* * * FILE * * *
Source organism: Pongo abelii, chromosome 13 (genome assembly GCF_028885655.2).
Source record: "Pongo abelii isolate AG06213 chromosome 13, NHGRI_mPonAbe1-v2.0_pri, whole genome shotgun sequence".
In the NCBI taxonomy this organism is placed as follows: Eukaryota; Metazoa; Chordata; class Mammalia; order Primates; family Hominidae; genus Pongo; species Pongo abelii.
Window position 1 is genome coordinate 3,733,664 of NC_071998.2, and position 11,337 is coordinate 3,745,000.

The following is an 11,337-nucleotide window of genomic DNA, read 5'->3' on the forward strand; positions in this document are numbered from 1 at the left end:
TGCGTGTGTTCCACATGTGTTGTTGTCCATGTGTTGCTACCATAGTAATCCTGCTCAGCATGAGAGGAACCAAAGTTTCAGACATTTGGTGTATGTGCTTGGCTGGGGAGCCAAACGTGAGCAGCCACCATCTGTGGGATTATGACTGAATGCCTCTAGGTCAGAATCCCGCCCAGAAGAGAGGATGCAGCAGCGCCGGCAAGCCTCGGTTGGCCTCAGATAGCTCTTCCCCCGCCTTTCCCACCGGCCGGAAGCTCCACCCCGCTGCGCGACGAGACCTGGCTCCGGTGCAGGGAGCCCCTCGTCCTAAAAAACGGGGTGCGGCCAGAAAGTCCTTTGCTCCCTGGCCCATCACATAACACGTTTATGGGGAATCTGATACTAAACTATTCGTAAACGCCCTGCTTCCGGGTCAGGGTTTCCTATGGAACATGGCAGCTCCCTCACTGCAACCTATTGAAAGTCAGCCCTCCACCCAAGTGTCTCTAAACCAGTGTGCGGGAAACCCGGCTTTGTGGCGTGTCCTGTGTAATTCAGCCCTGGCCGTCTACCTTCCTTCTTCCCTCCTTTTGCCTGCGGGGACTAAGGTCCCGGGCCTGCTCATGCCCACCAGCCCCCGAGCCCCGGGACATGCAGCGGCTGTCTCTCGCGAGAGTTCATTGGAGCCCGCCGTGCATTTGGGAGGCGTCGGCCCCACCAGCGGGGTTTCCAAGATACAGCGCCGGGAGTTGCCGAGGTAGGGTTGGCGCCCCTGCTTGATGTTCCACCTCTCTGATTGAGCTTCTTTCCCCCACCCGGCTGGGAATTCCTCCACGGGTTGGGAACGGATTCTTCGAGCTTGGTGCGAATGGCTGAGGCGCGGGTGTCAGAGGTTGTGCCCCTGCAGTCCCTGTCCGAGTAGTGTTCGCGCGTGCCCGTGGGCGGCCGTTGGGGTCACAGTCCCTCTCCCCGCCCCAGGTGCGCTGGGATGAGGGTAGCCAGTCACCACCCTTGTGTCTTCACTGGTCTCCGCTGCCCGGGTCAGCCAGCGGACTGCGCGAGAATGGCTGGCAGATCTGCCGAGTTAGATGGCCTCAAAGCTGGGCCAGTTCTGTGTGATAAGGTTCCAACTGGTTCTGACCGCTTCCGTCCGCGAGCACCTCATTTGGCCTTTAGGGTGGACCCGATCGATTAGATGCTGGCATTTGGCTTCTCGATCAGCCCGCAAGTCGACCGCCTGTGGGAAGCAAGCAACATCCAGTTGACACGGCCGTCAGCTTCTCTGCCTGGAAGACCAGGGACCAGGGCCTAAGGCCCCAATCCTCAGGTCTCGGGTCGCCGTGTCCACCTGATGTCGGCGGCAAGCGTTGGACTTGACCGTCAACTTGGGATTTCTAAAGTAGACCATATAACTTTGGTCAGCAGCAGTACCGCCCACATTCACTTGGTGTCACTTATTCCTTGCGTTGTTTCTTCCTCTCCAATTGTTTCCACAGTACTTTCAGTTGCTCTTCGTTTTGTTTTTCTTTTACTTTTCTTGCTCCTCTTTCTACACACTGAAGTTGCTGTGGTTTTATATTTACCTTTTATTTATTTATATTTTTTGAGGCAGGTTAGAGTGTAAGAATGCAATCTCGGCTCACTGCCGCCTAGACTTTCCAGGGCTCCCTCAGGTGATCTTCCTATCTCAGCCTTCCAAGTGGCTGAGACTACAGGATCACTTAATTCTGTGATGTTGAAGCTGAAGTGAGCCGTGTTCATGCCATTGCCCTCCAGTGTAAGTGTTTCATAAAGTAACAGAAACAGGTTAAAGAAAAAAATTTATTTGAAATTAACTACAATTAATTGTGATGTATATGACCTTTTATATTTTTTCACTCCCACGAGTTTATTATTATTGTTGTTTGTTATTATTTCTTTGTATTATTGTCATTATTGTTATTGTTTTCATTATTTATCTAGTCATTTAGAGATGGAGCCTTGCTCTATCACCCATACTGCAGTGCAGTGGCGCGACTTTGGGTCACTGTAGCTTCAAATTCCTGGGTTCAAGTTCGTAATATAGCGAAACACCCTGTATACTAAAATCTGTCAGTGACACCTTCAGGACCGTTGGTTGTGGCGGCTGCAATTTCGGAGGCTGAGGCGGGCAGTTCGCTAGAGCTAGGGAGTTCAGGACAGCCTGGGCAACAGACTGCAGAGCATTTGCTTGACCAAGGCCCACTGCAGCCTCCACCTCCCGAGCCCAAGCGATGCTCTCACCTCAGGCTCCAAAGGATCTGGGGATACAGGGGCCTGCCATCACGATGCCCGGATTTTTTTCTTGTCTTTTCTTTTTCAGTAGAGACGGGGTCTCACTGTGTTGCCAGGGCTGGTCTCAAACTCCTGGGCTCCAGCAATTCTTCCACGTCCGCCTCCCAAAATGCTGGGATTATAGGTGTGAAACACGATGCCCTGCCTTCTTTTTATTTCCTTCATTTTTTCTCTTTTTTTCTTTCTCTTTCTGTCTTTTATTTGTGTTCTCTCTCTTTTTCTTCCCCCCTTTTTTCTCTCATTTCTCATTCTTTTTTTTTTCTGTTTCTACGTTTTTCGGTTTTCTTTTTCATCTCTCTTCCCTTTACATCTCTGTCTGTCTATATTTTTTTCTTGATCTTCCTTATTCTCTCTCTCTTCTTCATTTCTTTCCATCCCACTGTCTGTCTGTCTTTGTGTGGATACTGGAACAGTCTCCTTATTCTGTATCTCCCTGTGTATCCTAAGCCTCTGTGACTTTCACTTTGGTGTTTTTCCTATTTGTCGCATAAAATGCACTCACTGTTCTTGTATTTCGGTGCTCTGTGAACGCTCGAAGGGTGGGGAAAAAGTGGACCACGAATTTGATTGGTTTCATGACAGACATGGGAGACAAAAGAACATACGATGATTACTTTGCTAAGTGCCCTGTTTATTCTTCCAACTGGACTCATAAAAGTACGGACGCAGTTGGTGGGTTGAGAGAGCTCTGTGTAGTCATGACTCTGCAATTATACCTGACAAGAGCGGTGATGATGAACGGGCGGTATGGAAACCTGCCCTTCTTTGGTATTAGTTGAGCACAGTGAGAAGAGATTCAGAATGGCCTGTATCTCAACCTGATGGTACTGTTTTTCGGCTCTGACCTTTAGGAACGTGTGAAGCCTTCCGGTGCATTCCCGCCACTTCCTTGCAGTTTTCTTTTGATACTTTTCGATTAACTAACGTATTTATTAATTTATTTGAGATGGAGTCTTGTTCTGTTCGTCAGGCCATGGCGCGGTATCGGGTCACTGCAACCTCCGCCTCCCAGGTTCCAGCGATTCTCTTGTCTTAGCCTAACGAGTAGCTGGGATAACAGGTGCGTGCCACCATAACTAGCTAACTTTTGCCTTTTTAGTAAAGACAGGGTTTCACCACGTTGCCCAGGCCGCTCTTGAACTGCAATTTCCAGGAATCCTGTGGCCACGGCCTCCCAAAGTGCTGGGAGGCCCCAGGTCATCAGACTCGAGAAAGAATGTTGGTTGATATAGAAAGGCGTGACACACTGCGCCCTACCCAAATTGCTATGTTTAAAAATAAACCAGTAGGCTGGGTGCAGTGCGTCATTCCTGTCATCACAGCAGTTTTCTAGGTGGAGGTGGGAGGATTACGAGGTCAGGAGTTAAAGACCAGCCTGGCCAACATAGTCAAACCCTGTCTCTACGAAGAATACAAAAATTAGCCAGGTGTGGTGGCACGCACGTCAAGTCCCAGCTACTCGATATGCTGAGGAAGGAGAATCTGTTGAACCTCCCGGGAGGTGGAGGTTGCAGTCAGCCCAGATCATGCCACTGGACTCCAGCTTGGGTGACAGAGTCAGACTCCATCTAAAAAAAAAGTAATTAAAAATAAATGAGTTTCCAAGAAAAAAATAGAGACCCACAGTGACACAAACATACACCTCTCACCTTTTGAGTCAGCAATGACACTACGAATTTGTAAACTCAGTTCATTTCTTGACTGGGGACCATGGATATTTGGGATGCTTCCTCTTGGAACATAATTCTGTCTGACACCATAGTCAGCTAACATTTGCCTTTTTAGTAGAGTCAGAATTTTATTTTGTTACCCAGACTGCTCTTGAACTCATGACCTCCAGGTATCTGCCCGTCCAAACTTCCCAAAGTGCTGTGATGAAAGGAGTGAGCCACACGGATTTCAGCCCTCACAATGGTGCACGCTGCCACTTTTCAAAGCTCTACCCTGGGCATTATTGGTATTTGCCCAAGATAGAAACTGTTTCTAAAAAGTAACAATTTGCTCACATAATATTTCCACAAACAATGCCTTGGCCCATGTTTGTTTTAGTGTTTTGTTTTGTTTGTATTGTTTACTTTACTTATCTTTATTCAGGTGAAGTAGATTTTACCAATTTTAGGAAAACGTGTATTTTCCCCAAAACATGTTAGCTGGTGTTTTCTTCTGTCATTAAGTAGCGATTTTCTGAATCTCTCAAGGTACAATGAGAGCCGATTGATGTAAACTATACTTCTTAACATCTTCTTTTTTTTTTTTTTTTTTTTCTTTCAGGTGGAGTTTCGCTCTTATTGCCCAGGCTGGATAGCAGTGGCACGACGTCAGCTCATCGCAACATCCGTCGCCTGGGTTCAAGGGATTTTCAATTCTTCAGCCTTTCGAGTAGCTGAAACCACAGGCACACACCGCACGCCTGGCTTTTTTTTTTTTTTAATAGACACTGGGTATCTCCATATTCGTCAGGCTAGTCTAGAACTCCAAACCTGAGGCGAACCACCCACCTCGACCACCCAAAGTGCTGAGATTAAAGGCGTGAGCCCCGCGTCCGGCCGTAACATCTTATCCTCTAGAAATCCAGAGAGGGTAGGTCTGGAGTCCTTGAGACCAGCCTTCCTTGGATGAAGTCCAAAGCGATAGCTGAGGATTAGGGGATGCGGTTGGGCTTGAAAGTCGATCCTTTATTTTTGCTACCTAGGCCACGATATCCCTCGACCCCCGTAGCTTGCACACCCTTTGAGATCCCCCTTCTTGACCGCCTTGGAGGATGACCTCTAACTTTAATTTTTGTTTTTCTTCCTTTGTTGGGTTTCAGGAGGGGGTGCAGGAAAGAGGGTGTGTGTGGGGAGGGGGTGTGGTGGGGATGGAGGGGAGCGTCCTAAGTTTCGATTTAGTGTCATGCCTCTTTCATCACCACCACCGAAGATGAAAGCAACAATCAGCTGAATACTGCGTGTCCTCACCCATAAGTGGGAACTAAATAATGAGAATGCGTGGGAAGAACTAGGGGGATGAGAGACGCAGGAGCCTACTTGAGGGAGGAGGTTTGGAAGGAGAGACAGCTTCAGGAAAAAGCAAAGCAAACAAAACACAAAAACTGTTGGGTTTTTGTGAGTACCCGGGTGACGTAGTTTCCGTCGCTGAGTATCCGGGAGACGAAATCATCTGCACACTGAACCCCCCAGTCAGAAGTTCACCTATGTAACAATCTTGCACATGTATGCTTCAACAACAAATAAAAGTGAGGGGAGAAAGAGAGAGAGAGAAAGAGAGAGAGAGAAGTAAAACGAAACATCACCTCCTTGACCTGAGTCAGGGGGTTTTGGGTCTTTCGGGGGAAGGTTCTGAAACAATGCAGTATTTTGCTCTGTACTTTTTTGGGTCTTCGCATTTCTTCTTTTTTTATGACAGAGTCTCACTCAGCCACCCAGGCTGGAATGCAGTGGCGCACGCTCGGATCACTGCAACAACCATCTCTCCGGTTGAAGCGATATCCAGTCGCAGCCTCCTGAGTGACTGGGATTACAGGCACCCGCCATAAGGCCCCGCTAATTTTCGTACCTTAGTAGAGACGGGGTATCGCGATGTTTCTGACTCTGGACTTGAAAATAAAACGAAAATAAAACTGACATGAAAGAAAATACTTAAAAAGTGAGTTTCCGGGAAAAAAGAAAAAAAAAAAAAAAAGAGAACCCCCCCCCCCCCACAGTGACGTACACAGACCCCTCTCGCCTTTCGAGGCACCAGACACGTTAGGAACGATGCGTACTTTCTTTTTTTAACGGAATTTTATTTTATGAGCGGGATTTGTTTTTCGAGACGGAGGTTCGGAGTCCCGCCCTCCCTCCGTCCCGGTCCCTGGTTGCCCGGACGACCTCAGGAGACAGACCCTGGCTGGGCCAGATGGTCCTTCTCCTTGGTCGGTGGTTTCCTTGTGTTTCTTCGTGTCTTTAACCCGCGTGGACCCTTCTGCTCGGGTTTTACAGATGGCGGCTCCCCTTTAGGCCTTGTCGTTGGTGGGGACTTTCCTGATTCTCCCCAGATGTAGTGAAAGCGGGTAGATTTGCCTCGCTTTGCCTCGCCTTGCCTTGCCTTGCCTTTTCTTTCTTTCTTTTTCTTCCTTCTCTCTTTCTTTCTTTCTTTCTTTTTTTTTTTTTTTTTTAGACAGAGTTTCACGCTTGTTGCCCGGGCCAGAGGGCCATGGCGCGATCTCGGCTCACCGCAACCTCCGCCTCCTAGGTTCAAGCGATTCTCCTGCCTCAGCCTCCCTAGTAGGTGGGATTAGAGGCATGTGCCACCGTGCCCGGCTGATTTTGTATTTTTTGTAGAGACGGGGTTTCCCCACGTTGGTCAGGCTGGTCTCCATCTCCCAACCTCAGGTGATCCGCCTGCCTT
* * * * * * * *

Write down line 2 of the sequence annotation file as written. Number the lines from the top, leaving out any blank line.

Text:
Source record: "Pongo abelii isolate AG06213 chromosome 13, NHGRI_mPonAbe1-v2.0_pri, whole genome shotgun sequence".